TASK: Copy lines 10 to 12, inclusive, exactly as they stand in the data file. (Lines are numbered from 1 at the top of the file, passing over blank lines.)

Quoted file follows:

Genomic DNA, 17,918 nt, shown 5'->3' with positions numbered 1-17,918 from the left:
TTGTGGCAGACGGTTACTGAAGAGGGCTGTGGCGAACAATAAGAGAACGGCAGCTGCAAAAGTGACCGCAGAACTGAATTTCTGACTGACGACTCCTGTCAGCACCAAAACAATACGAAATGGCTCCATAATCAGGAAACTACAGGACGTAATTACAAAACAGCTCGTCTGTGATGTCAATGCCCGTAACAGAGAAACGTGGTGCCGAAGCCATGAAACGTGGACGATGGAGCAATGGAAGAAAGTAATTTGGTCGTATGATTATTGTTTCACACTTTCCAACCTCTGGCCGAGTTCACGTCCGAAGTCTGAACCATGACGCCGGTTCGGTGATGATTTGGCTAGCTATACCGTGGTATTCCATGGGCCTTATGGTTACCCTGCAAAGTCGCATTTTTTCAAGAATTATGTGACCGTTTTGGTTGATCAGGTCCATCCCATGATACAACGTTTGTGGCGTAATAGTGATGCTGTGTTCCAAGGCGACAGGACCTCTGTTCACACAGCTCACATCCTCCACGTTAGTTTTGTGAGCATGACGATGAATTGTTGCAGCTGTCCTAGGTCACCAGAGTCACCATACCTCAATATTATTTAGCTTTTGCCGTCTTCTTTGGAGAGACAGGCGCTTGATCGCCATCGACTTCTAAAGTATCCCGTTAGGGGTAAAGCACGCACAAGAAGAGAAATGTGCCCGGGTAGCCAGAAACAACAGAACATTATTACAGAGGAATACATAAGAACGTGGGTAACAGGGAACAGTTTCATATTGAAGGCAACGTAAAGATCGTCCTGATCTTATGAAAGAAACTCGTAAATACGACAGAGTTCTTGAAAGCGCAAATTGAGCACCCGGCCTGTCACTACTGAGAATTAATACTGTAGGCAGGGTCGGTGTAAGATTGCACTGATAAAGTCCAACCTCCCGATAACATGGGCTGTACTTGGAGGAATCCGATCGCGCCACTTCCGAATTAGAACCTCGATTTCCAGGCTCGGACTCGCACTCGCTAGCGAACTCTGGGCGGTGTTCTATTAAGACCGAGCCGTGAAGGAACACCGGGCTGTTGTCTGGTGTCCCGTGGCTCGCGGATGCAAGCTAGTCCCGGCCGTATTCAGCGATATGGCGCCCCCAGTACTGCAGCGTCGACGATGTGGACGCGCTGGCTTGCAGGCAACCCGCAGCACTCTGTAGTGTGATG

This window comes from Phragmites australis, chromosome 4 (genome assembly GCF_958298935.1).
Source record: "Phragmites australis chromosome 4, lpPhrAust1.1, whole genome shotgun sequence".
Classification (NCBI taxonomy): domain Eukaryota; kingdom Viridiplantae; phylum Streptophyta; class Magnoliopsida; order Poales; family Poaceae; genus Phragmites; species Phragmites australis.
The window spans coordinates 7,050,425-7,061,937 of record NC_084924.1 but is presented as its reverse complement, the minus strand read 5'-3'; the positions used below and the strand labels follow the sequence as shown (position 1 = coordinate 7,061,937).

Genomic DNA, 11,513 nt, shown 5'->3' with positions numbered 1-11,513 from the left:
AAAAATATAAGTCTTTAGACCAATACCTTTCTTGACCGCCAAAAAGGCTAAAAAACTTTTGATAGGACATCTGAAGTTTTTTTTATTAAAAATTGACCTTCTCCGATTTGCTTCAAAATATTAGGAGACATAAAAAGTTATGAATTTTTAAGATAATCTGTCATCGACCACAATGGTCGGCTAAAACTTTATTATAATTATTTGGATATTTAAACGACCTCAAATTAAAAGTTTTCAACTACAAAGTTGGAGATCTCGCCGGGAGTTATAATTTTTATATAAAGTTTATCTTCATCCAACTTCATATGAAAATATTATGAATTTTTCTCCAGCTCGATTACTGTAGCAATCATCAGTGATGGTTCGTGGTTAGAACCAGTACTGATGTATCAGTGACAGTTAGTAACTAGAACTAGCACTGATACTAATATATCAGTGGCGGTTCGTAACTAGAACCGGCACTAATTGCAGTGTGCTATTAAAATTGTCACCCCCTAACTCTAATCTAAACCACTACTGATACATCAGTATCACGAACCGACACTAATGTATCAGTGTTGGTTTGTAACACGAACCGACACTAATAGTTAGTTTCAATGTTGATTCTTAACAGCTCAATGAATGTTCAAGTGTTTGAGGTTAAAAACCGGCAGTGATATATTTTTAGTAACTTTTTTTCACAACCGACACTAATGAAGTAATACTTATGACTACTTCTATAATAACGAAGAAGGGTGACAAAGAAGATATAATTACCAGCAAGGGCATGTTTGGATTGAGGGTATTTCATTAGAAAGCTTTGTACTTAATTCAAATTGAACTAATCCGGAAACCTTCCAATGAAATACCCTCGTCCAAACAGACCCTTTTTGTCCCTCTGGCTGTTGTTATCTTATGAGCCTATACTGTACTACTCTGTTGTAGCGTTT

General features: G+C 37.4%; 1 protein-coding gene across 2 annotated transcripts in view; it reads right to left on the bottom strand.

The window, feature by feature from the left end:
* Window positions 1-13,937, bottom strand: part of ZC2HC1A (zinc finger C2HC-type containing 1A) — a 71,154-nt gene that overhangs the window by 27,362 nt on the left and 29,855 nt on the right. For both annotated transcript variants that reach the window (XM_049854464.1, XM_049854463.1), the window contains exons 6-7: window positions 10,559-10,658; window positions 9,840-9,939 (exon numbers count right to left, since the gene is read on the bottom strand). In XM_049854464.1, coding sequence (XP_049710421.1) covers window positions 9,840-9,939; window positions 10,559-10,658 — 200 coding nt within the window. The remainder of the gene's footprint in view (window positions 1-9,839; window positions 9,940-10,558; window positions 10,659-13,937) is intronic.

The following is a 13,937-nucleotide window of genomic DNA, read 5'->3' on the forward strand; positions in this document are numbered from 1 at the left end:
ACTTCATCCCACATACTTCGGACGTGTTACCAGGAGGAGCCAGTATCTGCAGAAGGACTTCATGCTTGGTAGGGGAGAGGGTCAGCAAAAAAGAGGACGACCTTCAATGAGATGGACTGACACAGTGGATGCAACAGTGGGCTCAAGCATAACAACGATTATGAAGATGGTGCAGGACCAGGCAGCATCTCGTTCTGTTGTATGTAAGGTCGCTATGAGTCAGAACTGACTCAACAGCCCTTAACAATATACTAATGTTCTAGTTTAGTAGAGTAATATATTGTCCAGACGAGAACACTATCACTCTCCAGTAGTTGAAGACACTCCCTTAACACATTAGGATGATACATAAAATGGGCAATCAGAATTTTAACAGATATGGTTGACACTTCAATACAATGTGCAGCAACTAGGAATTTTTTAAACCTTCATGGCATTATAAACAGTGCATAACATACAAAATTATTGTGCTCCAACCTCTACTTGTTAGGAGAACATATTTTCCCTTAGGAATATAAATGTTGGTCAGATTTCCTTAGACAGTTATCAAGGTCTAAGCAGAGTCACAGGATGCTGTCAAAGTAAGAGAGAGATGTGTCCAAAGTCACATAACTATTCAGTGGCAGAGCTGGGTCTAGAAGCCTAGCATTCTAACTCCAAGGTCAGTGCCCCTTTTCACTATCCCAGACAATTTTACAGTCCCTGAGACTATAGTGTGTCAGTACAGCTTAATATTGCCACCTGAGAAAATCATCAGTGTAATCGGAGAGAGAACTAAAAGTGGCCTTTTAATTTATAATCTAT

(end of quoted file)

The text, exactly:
The window, feature by feature from the left end:
* Window positions 1-13,937, bottom strand: part of ZC2HC1A (zinc finger C2HC-type containing 1A) — a 71,154-nt gene that overhangs the window by 27,362 nt on the left and 29,855 nt on the right. For both annotated transcript variants that reach the window (XM_049854464.1, XM_049854463.1), the window contains exons 6-7: window positions 10,559-10,658; window positions 9,840-9,939 (exon numbers count right to left, since the gene is read on the bottom strand). In XM_049854464.1, coding sequence (XP_049710421.1) covers window positions 9,840-9,939; window positions 10,559-10,658 — 200 coding nt within the window. The remainder of the gene's footprint in view (window positions 1-9,839; window positions 9,940-10,558; window positions 10,659-13,937) is intronic.

The following is a 13,937-nucleotide window of genomic DNA, read 5'->3' on the forward strand; positions in this document are numbered from 1 at the left end: